It was 2009.
I was out with a group of friends that I knew through the internet and it was our first time gathering as a group — and seeing each other’s faces (for some) for the first time too. We went for food and karaoke. I had fun and took some pictures. When I reached back home, and because it was such a hip thing to do, I uploaded the photos I took on my Facebook and tagged them (we were also friends on Facebook before we met).
Not long after that, one of them messaged me and asked me to take down the pictures.
It was 2009.
I wasn’t aware how uploading photos on social media and tagged the person itself is such a big deal. That there are people that actually oppose to that. For me back then, it was bizarre. It was just a picture of people gathering with friends and having fun — what’s the problem?
It was 2009.
The said person stopped talking to me altogether — and for the first time in my life, I thought hard about invading people’s privacy
It’s 2021 now.
I am a mother with two young kids. In a world where people no longer use social media for fun and connecting with friends, but also for predators and sick minded person hunting for prey. Ever since my first brush with privacy in social media in 2009, I locked all my social media accounts. I never accepted friends requests from people that I don’t know personally. I limit access to most of my uploaded pictures to only friends in real life. I am now aware — that whatever I put out there, it’s for others to judge and sometimes, invade. And when it comes to my kids, I am even more paranoid. As my kids grow bigger, one thing that I want them to know is that I respect their privacy and if they say no to me if it’s about their privacy, I will follow it.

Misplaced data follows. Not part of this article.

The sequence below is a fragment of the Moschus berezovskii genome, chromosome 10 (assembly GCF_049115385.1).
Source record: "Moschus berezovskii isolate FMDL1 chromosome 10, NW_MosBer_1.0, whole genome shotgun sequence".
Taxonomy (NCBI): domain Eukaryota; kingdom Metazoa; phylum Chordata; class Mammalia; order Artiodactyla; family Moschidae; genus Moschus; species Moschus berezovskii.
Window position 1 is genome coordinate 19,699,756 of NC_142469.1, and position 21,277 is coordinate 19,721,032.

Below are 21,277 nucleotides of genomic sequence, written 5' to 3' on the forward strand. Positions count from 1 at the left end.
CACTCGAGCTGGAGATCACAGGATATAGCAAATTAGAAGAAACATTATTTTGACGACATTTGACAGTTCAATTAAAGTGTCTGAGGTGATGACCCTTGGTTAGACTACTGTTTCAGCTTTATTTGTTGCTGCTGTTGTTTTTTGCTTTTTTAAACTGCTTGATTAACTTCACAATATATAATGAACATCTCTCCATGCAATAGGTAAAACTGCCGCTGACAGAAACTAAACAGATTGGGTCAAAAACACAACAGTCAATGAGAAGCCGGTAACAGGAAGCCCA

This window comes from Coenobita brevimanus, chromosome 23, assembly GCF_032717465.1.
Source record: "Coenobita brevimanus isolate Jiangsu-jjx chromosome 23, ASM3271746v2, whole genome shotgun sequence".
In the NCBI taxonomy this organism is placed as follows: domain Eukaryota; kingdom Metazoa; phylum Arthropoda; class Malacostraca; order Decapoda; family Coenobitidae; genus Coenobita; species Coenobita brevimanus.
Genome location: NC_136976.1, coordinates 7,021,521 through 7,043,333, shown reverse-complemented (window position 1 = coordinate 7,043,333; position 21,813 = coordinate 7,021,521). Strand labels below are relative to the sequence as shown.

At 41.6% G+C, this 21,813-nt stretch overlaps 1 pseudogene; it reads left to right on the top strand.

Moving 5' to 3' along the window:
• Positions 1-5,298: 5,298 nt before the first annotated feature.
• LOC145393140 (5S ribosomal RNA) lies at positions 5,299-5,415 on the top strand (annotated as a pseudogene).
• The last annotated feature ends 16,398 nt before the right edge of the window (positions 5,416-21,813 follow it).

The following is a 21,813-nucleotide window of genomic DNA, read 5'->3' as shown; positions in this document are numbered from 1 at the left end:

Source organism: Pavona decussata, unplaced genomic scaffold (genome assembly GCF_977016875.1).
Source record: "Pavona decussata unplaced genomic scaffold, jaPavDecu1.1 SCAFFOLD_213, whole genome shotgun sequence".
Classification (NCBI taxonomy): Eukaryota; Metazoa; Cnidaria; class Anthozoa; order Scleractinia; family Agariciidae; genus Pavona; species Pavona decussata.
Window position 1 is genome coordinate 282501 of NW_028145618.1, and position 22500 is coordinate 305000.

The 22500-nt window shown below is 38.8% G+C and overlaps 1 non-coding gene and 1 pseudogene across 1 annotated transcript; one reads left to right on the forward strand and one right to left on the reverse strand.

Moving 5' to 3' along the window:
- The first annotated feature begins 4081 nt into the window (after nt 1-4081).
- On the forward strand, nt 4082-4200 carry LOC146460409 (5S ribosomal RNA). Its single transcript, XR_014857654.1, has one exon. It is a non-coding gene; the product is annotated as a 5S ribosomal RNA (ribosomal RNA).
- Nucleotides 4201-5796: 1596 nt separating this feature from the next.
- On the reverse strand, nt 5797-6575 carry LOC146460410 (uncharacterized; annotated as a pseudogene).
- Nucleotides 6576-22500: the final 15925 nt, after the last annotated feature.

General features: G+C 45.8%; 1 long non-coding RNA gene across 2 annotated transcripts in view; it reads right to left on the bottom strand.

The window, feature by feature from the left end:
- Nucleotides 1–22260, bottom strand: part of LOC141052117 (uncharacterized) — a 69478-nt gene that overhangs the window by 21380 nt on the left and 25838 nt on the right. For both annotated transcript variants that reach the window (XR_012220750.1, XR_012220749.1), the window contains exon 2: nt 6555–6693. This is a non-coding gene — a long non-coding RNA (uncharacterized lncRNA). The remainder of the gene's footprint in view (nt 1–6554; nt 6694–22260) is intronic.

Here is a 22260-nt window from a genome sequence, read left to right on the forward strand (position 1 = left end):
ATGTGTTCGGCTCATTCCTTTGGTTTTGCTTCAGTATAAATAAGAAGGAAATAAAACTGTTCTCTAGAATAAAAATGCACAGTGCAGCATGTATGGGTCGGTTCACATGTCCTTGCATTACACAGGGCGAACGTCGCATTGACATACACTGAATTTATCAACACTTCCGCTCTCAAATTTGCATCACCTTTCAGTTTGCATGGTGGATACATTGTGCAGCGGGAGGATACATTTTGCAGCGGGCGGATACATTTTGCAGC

Seems okay so far?
Enter the world of picture/video forwarding.
A friend once confided to me, how she regularly sent pictures and videos of her kids to her families. For the sake of being a good daughter/daughter in law/family. She never said that these are only for her family’s eyes — but she thought, her family should understand.
Imagine her horror when she saw those pictures of her kids being splashed on some of her relatives’ unlocked and public social media account.
She asked those to be taken down. But the damage is done — who knows what kind of people have seen those and what they use that for. And the worse thing was, she got mocked because apparently she was ‘sweating the small stuffs’.
Perhaps she was indeed in the wrong (for the small part) for not telling it explicitly to her families. But she thought “Isn’t this … common sense?”
Boy how wrong she was.
From then on, she shared less. Eventually, she almost shared nothing. Eventually, when she indeed shared, she needed to stress so many times that these are not to be shared — anywhere.
What was once a happy occasion of sharing, now it feels like a chore, she said. Because no one mind her privacy — and her kids’ privacy.
When I heard her story, I resonated with her a lot. And I could feel how scared she was when she saw her kids’ pictures on public display. No matter what the reason was, people should know that they should not crossed the line. But I guess it’s still a long way to go to educate people on this.
But if you want to be kind to people that not as open as you:
- Never mock them if they ask you not to share what they share
- Understand that everyone has their own level of comfort when it comes to sharing
- Never add people to any group without their permission
- Don’t share their phone/contact numbers before asking them
- Don’t post their kids’ picture on your social media. If you do, and they are okay with it, cover their kids’ faces with sticker/emojis.
Be kind. Be considerate.